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Washington state court upholds law allowing unionization of app-based and for-hire drivers

[JURIST] King County Superior Court [official website] Judge Beth Andrus upheld a Seattle city ordinance on Friday allowing app-based and ride-hailing drivers to vote to unionize. Specifically, the ordinance [text, PDF] allows individuals making at least 52 trips in a three-month period—called "driver representatives"—to vote on whether or not they should be able to unionize. Uber [corporate website] has previously challenged this ordinance claiming that the 52-trip requirement impinges on the rights of new and part-time drivers to vote on unionization. Uber also reached out to its drivers to persuade them not to vote for unionization. This decision, to the detriment of companies like Uber and Lyft [corporate website], would enable drivers to argue for higher wages and labor costs [Bloomberg report]. Uber stated that "[t]he city's collective bargaining ordinance rules deny thousands of Seattle drivers a voice and a vote on their future" and that the city failed to give the public "a meaningful opportunity to comment" on the proposed rule.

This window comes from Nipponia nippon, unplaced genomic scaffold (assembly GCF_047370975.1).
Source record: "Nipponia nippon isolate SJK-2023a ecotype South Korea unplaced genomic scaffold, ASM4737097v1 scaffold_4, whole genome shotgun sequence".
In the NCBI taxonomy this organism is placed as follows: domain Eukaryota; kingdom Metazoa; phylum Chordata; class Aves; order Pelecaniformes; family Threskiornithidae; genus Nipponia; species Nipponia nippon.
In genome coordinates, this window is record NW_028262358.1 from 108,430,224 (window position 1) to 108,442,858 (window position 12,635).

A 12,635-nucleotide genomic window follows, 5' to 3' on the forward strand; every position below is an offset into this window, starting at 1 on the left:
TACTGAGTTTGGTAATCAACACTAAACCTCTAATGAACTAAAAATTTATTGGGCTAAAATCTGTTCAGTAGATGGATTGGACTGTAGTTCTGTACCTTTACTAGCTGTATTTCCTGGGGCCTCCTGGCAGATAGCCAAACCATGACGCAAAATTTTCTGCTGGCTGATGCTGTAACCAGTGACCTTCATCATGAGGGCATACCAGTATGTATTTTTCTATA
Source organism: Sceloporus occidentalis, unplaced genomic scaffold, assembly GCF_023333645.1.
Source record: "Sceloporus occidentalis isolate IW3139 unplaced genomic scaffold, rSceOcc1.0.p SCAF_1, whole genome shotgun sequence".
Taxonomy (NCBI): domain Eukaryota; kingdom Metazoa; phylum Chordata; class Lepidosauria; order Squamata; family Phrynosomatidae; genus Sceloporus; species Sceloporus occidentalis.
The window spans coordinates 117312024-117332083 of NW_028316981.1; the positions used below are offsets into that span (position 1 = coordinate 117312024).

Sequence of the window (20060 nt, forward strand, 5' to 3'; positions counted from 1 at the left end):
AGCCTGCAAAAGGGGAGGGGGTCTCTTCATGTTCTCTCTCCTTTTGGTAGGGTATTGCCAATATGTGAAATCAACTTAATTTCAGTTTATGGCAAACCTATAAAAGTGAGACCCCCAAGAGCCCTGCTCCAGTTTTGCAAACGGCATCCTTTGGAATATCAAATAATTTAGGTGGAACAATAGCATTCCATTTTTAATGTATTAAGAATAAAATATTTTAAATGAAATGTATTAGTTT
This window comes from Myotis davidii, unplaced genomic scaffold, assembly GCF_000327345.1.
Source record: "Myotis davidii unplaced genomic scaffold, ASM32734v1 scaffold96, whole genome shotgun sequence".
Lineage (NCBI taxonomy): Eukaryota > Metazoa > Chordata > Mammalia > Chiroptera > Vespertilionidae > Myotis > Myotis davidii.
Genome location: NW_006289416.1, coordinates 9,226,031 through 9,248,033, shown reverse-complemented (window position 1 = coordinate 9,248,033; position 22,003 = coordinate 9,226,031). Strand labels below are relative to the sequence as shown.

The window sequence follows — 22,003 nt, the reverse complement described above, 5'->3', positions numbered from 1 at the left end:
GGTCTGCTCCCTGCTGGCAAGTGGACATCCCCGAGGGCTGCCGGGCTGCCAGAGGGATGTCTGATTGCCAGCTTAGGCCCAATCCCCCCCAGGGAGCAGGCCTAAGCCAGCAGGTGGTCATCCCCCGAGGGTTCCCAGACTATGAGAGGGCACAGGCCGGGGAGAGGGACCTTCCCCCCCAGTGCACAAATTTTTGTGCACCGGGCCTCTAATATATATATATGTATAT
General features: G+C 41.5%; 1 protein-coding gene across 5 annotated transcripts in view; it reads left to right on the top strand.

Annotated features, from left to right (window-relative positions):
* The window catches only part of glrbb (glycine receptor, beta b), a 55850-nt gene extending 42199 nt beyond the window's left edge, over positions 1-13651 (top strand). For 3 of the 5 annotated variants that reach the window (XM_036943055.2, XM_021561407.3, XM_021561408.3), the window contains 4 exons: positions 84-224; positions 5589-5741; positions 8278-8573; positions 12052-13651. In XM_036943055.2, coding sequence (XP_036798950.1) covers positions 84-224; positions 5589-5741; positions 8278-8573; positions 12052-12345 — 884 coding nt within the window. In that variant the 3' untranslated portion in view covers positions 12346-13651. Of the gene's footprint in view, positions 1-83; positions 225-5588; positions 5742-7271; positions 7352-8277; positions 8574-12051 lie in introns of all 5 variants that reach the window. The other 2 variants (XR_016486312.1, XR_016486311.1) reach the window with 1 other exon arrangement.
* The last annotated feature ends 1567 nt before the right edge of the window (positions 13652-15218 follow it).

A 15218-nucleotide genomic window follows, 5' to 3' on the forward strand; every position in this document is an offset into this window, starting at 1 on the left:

With the rapid growth of companies like Lyft and Uber, ride-sharing services have been among the most controversial business models [JURIST backgrounder] in recent history. On Thursday a judge for the US District Court for the Northern District of California [official website] approved a $27 million settlement [JURIST report] in a class action lawsuit between Lyft and its drivers. The suit challenged Lyft's characterization of the drivers as independent contractors. In December the European wing of Uber was indicted [JURIST report] in Denmark on charges of assisting drivers in their violation of taxi laws, although Copenhagen prosecutor Vibeke Thorkil-Jensen stated that this is just a test case seeking judicial assessment of Uber's involvement in the illegal acts of two of its drivers. Last April Uber settled a lawsuit [JURIST report] brought by 385,000 drivers in California and Massachusetts regarding their status as independent contractors. In several states, ride-sharing companies have met significant legal opposition, frequently led by competitors such as the taxi industry. Other unresolved questions [JURIST backgrounder] surrounding this new business model continue to prompt debate among lawmakers.

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